Interim finance (interchangeably termed as bridge loans) is becoming increasingly common in real estate finance transactions. Bridge loans are a temporary financing arrangement, which borrowers use to meet short-term liquidity requirements until long-term financing has been sourced. Usually backed by collateral such as real estate, these types of loans typically have a maturity of less than one year, high interest rates and significant arrangement and exit fees. Whilst the terms of a bridge loan are less favourable to a borrower than those generally offered by traditional lenders, borrowers typically accept them because interim finance offers a temporary, fast and convenient way to secure a property.

In real estate finance transactions, funds typically need to be made available at short notice and irrespective of conditionality and/or speculative elements to a transaction. As such, bridge loans are fast becoming an essential part of the equation for many real estate finance transaction.

On development deals, some of the more traditional banks are unable and/or unwilling to take planning risk or in some circumstances they will not lend without a sufficient number of pre-lets/pre-sales in place. In circumstances such as these, bridging lenders are often able to provide a funding solution.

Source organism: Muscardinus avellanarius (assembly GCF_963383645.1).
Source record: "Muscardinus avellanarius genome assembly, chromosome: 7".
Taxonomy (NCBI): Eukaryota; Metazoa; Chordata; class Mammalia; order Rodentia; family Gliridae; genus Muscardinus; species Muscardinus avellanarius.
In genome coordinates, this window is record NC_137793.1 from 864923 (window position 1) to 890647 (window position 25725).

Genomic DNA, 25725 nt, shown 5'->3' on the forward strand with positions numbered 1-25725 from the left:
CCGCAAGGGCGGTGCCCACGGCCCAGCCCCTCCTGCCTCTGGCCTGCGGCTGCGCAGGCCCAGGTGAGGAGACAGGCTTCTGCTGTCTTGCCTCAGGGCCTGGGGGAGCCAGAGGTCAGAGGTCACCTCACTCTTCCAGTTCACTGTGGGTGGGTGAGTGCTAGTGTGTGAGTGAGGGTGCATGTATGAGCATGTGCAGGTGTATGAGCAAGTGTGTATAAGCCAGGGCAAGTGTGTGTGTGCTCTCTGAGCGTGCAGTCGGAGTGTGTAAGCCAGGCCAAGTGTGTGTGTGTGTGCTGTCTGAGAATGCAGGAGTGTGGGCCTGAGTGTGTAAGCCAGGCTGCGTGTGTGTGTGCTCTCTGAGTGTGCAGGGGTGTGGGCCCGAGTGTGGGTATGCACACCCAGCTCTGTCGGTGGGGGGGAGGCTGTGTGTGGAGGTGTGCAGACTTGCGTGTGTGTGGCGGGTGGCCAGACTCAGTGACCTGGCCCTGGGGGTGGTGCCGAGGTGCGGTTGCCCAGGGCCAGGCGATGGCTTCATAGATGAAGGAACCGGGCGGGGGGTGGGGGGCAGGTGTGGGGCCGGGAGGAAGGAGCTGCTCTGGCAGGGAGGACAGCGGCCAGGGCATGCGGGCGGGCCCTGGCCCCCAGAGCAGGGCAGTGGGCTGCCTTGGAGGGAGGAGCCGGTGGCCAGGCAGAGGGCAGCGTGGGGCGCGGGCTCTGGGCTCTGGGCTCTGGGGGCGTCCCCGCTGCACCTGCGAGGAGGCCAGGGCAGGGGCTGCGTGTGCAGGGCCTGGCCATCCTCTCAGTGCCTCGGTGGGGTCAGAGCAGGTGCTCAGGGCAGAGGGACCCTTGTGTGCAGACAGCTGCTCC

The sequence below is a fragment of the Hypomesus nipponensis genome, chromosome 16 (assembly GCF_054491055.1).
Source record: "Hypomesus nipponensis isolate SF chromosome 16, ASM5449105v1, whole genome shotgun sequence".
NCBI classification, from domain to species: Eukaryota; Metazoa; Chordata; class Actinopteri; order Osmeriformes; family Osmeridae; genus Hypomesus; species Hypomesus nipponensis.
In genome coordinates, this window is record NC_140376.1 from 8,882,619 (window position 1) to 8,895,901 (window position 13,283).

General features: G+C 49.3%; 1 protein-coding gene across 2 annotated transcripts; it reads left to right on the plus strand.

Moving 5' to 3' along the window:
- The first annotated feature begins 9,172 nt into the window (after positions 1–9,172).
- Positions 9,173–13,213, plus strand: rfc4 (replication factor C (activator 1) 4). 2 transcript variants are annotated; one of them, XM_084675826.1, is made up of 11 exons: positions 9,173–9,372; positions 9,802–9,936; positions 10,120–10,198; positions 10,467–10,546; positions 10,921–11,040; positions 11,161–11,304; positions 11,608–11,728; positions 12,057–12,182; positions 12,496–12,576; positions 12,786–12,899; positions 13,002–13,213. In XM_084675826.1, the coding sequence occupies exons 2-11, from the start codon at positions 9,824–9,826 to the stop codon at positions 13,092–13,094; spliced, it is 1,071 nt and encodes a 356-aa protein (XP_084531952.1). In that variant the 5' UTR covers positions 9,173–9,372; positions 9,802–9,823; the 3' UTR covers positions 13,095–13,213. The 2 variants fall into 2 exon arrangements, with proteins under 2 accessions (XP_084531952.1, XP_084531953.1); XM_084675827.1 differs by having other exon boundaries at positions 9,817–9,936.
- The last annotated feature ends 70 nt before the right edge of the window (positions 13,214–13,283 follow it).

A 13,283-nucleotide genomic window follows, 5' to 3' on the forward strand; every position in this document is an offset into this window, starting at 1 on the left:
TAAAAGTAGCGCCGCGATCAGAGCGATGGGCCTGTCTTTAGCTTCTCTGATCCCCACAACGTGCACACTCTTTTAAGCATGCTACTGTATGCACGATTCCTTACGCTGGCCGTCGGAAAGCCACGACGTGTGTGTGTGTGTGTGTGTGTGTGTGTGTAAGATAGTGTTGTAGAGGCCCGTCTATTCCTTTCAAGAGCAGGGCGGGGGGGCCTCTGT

Whilst both bridging and traditional loans are available to corporates and individuals, a new wave of alternative lenders has widened the range of bridge funding available in the market, catering for the varied requirements of borrowers both in terms of loan amount, length of loan and pricing. For example, an increasing number of providers such as Holme Finance Bridging Loans provide loans from £5,000, and other larger players such as Bridge Bank Bridging Loans provide loans of up to £25,000,000. Equally, lenders range significantly in their monthly interest rates, with Mint Bridging’s monthly rate between 0.99% and 2%, compared with Roman Finance Bridging Loan’s rate of 0.45% and 1.45%.

The key variables of any bridge loan will depend on the circumstances of each borrower, the proposed scheme, the nature of the asset being acquired or refinanced, whether it is an income-generating asset or whether interest needs to be capitalised throughout the term, the proposed duration of the loan and the chosen loan provider. However, it is clear that the efficient and effective nature of bridging finance has paved the way for bridge loans to form an essential part of any current real estate finance transaction.